Anti-mining protesters in Greece are part of a global resistance movement.
In the documentary This Changes Everything, filmmaker Naomi Klein highlights the extraordinary coalition-building and resistance to environmental destruction that is happening all over the world. According to Klein, this activist movement is one of two factors that could save our planet from the horrors of a boiling world. The other is the human ability to drop one narrative and adopt a new one.
The old narrative, says Klein, gained traction in the 17th century when a group of British scientists concluded that science grants god-like powers to humans; the earth is a machine and we are engineers who can do to it whatever we like. That worldview merged with the capitalist notions that all is fair when it comes to amassing riches, and that so-called sacrifice zones and populations are inevitable side effects of “progress.” The logical endgame is pollution, violent weather, rising seas, species extinction and horrific living conditions for millions.
Klein’s film tells a new story. Directed by her husband, Avi Lewis, and based on her bestselling book by the same title, This Changes Everything puts forth the notion that everyday people can affect the course of climate change. Governments, beholden to wealthy corporations and individuals, won’t alter policy course without pressure from below. Pressure is on, and it’s coming primarily from people who have the most to lose. Klein documents resistance to fossil fuel extraction and distribution from Native Americans, fishermen in India, ranchers in Montana, Chinese environmentalists, citizens in Greece and Germany and even workers in Canada’s tar sands.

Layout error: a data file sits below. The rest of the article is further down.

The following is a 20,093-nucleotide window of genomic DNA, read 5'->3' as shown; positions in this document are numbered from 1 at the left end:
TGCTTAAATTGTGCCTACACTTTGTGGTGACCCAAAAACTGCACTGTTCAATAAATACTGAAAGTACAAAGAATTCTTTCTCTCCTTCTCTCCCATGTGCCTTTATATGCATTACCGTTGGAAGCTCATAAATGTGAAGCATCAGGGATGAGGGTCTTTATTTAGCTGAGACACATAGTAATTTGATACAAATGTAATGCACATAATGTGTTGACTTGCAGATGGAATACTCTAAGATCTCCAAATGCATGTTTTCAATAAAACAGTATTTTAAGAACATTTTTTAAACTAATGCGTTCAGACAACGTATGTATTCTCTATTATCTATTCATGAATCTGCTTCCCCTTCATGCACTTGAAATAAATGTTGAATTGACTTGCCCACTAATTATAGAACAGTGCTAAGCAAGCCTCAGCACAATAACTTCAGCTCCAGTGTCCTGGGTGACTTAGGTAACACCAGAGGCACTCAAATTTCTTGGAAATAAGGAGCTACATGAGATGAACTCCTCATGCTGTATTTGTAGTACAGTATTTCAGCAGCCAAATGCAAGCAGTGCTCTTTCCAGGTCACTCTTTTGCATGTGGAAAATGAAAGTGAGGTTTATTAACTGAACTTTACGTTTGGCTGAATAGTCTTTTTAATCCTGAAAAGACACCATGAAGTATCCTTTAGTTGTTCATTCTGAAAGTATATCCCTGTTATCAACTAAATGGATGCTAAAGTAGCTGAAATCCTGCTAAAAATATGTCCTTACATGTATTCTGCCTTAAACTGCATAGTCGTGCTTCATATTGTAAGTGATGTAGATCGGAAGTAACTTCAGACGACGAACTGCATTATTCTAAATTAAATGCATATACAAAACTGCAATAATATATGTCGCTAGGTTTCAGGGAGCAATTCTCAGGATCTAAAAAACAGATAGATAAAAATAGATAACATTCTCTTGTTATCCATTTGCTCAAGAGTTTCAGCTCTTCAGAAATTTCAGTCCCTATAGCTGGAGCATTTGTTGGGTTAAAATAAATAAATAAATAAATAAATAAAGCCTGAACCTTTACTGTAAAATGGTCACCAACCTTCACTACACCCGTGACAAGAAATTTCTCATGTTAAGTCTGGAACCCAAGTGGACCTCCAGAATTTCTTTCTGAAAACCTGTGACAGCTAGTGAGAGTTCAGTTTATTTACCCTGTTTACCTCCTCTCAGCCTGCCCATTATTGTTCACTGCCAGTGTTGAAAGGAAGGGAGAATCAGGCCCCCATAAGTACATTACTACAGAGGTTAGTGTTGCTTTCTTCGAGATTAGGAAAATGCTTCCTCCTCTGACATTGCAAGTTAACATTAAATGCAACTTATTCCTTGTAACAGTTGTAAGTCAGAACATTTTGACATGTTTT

Stopping the most catastrophic effects of climate change, Klein says, is about people everywhere organizing, blockading, disrupting business-as-usual and taking care of each other. Klein’s global view is supported by events closer to home: Despite extraordinary support from Gov. Scott Walker’s administration for an iron ore mine in the Penokee Mountains range, a coalition of grassroots environmentalists and members of the nearby Bad River Reservation made business inconvenient enough that Gogebic Taconite corporation pulled out of northern Wisconsin — a huge win for the nearby Native communities and the environment.
But many of these struggles are ongoing. Vanessa Braided Hair, an activist from the Beaver Lake Cree Nation, which owns rights to the land on which the tar sands mega-industrial complex was constructed, sums it up: “If you drink water and breathe air, this is about you.”
This Changes Everything will show at the Barrymore Theatre at 7 p.m. on May 25. The screening is hosted by the 350 Madison Climate Action Team, which is raising funds to organize local resistance to the Enbridge pipeline.